US Works Its Way Up To The Middle Of The Pack In Broadband Speed
from the US-broadband-providers-continue-to-lead-with-fearless-mediocrity dept
The more statistics are gathered on broadband speed, the more evidence accumulates that the United States' lack of true broadband competition is holding this country back. Karl Bode at DSLreports points to the latest data gathered by Ookla, which shows the US is still lagging behind several countries in connection speed.
According to the latest Speedtest.net data from Ookla, the United States has fallen to 31 in mean downstream broadband speed, behind such countries as Uruguay, Estonia, and Latvia. Ookla notes they collect the data from millions of user connections, measuring the "rolling mean throughput in Mbps over the past 30 days where the mean distance between the client and the server is less than 300 miles."As Bode points out, part of this is due to the geographic sprawl of the United States. Many of the countries listed above the US (Malta, Macau, Luxembourg) are exponentially smaller than the US. But that's not the entire story. Countries with comparable sizes rank near the US in speed. One is Russia (#35), whose infrastructure is still hit-and-miss (but still a bit of an overachiever). The other is Canada (#37), a country with its own competitive issues.
Even weighing those factors, the lack of competition is still the main contributor to these under-performing speeds. As Bode notes, the speed results are also low because many customers don't purchase the fastest tier available. Again, this is because faster tiers are prohibitively expensive for most users. If other countries are obtaining better speed results, their customers are being offered faster speeds at affordable prices.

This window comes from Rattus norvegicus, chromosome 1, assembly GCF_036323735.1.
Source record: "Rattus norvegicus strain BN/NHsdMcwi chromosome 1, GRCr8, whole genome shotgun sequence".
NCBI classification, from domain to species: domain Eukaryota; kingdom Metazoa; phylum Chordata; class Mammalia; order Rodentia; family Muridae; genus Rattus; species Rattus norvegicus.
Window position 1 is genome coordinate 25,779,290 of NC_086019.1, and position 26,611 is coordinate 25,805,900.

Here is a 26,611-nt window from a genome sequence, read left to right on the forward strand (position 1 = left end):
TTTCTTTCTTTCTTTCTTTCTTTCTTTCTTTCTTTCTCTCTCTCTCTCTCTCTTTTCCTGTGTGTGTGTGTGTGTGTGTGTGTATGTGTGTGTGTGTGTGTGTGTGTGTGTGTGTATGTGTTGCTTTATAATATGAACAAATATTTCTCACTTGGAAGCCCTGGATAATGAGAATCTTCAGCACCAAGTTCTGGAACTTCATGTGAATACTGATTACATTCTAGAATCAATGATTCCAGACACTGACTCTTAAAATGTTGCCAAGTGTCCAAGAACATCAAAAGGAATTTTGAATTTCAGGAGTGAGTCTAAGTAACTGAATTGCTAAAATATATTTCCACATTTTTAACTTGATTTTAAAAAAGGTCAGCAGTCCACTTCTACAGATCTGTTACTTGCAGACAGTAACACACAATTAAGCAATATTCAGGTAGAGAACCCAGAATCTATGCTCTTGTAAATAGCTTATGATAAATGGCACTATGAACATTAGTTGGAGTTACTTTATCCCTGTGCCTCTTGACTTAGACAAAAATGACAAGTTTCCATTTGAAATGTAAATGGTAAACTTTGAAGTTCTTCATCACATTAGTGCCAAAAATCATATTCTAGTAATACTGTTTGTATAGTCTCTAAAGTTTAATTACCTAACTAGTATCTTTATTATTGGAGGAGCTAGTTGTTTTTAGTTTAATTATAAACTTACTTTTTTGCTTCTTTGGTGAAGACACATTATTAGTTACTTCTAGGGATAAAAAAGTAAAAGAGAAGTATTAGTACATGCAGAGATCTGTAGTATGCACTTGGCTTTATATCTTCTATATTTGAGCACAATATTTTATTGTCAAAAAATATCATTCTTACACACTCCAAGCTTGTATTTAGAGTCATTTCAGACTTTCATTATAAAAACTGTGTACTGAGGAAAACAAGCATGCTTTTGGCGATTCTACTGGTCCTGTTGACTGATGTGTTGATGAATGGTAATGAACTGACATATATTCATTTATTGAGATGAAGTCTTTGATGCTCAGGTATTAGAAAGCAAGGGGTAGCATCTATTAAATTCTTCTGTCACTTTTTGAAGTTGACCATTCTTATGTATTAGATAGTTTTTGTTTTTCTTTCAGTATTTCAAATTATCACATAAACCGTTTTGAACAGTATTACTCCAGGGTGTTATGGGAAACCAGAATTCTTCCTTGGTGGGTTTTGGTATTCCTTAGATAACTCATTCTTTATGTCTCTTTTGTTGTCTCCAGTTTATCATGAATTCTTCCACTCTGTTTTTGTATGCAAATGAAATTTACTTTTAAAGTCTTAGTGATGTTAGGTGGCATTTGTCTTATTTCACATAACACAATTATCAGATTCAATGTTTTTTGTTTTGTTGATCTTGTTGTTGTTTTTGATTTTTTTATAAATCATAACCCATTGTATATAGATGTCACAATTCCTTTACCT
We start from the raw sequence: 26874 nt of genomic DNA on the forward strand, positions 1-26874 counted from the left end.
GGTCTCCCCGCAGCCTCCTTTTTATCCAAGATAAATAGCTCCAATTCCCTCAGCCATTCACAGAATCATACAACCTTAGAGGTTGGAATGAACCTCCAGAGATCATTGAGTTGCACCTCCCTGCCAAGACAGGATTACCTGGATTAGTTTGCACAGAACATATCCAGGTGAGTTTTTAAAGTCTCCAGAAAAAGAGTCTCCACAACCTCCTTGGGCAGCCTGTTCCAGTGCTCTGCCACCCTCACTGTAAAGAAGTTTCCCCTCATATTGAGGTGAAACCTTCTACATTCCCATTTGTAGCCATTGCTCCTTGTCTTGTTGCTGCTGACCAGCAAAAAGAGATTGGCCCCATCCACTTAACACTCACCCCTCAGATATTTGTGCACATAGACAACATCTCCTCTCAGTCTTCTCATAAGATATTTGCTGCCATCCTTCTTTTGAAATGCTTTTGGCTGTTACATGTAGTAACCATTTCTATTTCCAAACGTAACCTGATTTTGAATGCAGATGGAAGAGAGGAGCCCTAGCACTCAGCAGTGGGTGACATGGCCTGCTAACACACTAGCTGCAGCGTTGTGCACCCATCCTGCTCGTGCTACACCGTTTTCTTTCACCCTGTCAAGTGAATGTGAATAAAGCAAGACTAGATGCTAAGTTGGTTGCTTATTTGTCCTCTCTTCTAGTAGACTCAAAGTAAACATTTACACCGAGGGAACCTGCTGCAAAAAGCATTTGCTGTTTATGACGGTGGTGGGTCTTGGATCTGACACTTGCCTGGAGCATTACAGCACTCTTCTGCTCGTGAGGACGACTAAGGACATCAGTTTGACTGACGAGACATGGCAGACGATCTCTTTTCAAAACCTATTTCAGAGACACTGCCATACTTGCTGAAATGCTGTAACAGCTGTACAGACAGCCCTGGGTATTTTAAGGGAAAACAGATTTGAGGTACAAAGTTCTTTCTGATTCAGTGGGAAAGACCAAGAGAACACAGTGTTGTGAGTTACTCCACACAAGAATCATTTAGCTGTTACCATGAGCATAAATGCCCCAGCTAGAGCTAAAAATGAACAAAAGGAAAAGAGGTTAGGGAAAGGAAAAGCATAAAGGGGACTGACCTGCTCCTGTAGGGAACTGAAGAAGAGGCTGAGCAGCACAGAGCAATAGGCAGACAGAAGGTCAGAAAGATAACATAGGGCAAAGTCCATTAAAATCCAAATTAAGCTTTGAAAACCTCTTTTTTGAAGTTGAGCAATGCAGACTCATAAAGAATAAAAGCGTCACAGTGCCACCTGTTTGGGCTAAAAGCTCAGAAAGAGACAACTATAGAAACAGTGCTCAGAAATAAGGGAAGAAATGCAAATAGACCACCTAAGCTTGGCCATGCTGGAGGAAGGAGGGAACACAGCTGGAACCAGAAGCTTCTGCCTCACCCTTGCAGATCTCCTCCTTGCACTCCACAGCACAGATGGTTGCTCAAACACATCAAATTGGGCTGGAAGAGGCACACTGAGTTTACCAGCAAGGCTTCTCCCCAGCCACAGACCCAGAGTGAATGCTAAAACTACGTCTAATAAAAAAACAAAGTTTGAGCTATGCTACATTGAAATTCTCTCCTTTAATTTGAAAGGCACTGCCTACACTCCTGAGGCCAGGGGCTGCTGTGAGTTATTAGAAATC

Not only are Americans connecting at subpar speeds, but they're not even getting what they've paid for. Ookla's "Promise Index" compares actual speeds with advertised speeds. According to its numbers, the US ranks 28th in the world. The actual percentage isn't terrible (92.95%) but it is another sign that there's a reason every advertised broadband package contains those two special words, "up to."
There doesn't seem to be much improvement on the horizon, either. Time Warner Cable is for sale and it's made it clear its preferred buyer is none other than Comcast, a cable company that routinely finishes towards the "top" of Consumerist's "Worst Company in America" polls. This would effectively give Comcast one-third of the national broadband market. This purchase would need approval from regulators (the DoJ and the FCC), but these agencies have been talked into very questionable "consolidations" in the past.
If the broadband market's ever going to improve, it needs more players. The incumbents have spent several years building up roadblocks to discourage new competitors. Google's fiber efforts may be spurring very belated improvements in limited markets, but it's hardly the answer. Without some sort of large-scale disruption, we're likely looking at rising costs, stagnant speeds and a push by providers to preferred high-margin services and the steady creep of customer-unfriendly usage caps.